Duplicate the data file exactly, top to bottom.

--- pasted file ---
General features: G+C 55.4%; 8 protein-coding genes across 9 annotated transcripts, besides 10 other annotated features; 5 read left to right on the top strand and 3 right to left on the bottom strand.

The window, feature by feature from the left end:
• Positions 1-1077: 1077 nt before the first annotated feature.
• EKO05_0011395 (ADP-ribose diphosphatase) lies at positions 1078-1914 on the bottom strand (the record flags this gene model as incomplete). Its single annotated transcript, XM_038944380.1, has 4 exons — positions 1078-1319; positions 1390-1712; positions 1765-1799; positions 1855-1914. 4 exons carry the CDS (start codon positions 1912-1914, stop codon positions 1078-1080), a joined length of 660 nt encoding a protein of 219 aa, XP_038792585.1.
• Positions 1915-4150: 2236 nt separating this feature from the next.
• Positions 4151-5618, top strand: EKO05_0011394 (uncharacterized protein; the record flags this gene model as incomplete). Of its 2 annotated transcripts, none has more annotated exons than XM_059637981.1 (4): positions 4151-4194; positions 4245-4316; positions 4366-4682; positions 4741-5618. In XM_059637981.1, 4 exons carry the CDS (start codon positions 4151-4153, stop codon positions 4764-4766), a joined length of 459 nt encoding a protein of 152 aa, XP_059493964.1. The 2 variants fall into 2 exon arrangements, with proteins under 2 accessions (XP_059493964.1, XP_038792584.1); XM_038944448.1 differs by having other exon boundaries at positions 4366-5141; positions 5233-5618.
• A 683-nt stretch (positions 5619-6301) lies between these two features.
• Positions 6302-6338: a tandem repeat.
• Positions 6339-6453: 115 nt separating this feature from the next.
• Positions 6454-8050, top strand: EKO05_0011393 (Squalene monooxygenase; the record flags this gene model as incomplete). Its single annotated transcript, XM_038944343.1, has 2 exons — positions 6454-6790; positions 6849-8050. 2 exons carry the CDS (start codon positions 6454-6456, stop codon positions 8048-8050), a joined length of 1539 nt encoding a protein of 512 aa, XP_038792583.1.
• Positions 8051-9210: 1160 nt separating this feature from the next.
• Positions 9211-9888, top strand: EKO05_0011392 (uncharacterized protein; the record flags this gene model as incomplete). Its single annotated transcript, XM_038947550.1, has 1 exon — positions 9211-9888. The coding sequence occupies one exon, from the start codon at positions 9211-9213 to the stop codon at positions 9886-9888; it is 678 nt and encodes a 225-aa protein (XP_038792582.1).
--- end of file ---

General features: G+C 55.4%; 8 protein-coding genes across 9 annotated transcripts, besides 10 other annotated features; 5 read left to right on the top strand and 3 right to left on the bottom strand.

The window, feature by feature from the left end:
• Positions 1-1077: 1077 nt before the first annotated feature.
• EKO05_0011395 (ADP-ribose diphosphatase) lies at positions 1078-1914 on the bottom strand (the record flags this gene model as incomplete). Its single annotated transcript, XM_038944380.1, has 4 exons — positions 1078-1319; positions 1390-1712; positions 1765-1799; positions 1855-1914. 4 exons carry the CDS (start codon positions 1912-1914, stop codon positions 1078-1080), a joined length of 660 nt encoding a protein of 219 aa, XP_038792585.1.
• Positions 1915-4150: 2236 nt separating this feature from the next.
• Positions 4151-5618, top strand: EKO05_0011394 (uncharacterized protein; the record flags this gene model as incomplete). Of its 2 annotated transcripts, none has more annotated exons than XM_059637981.1 (4): positions 4151-4194; positions 4245-4316; positions 4366-4682; positions 4741-5618. In XM_059637981.1, 4 exons carry the CDS (start codon positions 4151-4153, stop codon positions 4764-4766), a joined length of 459 nt encoding a protein of 152 aa, XP_059493964.1. The 2 variants fall into 2 exon arrangements, with proteins under 2 accessions (XP_059493964.1, XP_038792584.1); XM_038944448.1 differs by having other exon boundaries at positions 4366-5141; positions 5233-5618.
• A 683-nt stretch (positions 5619-6301) lies between these two features.
• Positions 6302-6338: a tandem repeat.
• Positions 6339-6453: 115 nt separating this feature from the next.
• Positions 6454-8050, top strand: EKO05_0011393 (Squalene monooxygenase; the record flags this gene model as incomplete). Its single annotated transcript, XM_038944343.1, has 2 exons — positions 6454-6790; positions 6849-8050. 2 exons carry the CDS (start codon positions 6454-6456, stop codon positions 8048-8050), a joined length of 1539 nt encoding a protein of 512 aa, XP_038792583.1.
• Positions 8051-9210: 1160 nt separating this feature from the next.
• Positions 9211-9888, top strand: EKO05_0011392 (uncharacterized protein; the record flags this gene model as incomplete). Its single annotated transcript, XM_038947550.1, has 1 exon — positions 9211-9888. The coding sequence occupies one exon, from the start codon at positions 9211-9213 to the stop codon at positions 9886-9888; it is 678 nt and encodes a 225-aa protein (XP_038792582.1).